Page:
include in a checklist. But what does this look like in the real world? Looking at space from a big picture point
of view helps students to process what is in that space more quickly. Do you have a space that needs to be tidied
but the task is overwhelming for your student? Sometimes it can be hard to know how to even
start to clean up a messy space. Block and Box can help to break down a space
into smaller, more manageable parts. First, take a picture of the finished product. This is the future picture, how will it look
when it’s done? Remember that we want to use visual language. Next, block off — or identify — the categories
or features within the space by drawing a box around each area in this case, each of
the areas that need attention. Blocking off each category helps to zoom in
on the parts of the whole space. Finally, look at the details within each feature
or category to focus in on the tasks that need to be completed. Adding a checklist to a picture helps to break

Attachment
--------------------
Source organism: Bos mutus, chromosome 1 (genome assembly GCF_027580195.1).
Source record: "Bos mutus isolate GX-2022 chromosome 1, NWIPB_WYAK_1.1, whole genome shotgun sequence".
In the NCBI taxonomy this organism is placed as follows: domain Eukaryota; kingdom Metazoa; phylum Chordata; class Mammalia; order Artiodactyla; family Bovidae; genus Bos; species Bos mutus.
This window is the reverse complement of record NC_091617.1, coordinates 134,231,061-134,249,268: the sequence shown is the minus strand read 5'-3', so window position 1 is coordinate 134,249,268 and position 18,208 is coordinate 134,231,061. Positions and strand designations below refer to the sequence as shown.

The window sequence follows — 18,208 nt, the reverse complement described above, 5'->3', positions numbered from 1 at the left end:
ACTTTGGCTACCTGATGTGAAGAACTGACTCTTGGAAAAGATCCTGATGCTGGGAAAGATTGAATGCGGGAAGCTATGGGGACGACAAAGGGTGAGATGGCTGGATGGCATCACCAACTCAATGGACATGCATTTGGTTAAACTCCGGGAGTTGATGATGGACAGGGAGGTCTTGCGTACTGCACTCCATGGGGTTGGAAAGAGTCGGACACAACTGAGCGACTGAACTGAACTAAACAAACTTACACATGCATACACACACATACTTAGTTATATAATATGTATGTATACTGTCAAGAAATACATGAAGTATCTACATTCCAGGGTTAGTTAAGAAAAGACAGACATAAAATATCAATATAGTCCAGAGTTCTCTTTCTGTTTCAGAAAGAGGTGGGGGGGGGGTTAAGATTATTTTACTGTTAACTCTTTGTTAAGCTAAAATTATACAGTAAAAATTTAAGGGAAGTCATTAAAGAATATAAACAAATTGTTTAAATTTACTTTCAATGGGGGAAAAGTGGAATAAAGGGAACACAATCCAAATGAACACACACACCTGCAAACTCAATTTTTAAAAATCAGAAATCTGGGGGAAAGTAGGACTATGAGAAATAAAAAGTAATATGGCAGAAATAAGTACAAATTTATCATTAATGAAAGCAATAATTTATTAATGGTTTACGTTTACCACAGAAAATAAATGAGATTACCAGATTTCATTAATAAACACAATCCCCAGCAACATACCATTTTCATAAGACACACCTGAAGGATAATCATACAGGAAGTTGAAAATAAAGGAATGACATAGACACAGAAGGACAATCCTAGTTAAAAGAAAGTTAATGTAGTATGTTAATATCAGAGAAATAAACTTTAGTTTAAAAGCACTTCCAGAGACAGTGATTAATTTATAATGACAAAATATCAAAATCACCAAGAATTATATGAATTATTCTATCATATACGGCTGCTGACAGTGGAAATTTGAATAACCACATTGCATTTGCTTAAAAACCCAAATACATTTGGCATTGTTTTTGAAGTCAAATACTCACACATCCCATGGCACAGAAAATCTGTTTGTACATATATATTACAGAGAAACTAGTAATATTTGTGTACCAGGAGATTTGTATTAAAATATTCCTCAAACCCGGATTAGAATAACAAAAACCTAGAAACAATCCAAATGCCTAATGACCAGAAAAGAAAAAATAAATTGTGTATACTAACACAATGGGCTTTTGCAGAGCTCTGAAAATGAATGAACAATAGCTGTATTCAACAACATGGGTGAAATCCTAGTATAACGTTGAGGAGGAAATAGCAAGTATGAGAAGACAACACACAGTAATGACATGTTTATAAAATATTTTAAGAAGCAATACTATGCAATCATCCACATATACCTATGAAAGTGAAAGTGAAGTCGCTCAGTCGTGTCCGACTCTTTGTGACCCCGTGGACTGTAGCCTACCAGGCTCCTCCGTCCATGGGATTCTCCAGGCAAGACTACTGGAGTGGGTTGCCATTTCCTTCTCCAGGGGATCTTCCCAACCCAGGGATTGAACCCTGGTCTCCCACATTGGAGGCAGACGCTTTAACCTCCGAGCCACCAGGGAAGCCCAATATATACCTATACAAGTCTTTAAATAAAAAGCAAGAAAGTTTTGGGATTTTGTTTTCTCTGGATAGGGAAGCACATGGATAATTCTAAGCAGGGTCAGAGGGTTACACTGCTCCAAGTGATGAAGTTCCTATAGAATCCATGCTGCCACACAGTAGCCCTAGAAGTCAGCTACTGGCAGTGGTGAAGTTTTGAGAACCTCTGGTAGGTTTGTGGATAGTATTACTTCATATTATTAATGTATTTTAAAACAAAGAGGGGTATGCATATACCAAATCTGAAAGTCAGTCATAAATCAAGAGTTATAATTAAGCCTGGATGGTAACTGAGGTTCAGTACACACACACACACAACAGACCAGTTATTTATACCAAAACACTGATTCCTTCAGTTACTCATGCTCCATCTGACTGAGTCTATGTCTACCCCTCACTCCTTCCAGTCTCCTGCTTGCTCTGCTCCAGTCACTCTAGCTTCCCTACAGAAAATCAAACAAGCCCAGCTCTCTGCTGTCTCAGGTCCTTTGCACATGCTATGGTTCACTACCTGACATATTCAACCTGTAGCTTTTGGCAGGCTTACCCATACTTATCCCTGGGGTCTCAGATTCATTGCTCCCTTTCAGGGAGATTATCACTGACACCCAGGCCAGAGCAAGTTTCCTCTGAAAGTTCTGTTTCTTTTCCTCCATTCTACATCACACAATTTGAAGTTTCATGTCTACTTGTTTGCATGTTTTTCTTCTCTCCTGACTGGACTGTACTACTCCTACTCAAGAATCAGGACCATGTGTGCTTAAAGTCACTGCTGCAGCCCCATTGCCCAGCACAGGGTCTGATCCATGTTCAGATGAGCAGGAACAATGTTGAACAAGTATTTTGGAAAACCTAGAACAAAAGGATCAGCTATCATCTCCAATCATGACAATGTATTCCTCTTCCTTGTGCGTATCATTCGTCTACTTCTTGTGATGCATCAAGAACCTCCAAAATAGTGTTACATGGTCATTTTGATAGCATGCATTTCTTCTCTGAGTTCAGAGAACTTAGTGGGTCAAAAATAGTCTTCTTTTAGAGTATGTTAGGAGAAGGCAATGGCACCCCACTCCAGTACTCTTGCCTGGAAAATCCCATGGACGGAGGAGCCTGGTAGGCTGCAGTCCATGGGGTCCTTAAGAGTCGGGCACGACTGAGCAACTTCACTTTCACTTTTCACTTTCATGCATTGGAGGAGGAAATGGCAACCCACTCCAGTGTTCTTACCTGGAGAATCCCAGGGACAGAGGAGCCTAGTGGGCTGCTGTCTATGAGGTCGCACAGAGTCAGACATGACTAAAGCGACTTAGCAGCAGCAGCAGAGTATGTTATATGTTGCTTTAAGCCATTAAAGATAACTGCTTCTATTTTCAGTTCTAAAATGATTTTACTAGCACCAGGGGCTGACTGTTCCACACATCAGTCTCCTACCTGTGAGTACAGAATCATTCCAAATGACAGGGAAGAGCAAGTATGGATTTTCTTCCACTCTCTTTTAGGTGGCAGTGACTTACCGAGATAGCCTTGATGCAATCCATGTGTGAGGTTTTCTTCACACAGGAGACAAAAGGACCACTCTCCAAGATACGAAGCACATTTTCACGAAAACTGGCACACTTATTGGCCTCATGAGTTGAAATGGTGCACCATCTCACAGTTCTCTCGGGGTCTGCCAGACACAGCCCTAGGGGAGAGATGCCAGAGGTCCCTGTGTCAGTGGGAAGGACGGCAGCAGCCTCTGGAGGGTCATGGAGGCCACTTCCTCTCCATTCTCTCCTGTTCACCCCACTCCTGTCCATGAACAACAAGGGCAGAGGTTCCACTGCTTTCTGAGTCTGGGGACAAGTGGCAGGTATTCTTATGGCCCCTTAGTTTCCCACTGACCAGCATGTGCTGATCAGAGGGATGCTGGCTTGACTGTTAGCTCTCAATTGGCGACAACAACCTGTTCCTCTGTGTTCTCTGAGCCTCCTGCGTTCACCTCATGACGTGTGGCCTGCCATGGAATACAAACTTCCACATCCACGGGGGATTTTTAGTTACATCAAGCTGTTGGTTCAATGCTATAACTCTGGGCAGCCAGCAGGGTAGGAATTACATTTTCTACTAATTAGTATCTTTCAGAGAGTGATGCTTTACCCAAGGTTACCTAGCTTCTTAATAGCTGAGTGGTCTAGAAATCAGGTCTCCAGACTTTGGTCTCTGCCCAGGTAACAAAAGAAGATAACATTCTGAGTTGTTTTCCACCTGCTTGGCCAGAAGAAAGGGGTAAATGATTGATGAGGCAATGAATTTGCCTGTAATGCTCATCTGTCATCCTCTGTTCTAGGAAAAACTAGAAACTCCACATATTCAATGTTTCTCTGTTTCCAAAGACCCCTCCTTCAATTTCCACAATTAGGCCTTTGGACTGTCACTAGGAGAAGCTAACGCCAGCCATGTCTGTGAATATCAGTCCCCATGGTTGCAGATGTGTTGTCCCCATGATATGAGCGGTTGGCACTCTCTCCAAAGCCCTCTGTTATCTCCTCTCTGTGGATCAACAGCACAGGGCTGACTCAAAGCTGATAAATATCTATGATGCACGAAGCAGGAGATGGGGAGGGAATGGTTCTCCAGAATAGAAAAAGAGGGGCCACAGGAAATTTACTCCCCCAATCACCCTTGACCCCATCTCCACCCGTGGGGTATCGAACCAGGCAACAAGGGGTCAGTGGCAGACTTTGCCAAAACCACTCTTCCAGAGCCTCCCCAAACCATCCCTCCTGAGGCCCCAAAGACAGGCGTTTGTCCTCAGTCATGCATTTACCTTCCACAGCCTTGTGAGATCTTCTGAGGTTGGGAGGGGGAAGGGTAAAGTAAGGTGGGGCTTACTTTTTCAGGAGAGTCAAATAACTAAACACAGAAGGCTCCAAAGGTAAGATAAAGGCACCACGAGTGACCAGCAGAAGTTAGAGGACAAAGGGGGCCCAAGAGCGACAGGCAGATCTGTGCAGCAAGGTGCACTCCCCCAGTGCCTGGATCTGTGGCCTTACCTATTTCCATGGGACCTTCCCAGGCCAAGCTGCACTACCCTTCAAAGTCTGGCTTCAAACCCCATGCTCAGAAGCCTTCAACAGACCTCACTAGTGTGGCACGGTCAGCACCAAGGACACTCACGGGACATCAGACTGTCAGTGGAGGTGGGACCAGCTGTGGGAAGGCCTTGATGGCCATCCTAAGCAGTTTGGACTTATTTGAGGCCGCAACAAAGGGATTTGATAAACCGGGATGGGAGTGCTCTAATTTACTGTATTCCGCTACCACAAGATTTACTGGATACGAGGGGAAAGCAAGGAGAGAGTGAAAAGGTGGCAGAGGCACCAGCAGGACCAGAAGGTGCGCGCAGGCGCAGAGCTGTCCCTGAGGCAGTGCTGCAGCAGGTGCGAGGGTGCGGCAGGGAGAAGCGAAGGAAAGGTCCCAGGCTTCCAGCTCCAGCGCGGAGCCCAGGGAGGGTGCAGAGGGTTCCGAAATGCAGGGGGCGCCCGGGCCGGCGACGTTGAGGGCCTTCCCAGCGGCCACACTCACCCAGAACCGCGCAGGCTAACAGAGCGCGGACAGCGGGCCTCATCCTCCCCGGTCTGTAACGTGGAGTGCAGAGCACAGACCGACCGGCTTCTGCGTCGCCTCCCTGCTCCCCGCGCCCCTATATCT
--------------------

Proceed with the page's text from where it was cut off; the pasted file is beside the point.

down a space into smaller features and details. The student can refer to the checklist to
ensure that all elements have been completed. By actively involving the student in creating
the checklist you can help to optimize understanding and facilitate moving toward independence
in task completion. Here is another example using the same process
applied to a different space. Encourage future picture thinking by breaking
the space down from whole…to parts or features…to details. Here, Block and Box is applied to a kindergarten
student’s cubby… Whole to parts… to details. When we use Block and Box, we are applying
the concept of chunking. It gives the student a structure to focus
on one category, or manageable piece, at a time. Always keep in mind the importance of transferring
responsibility and ownership from adult to child. In the early years, the adult may model what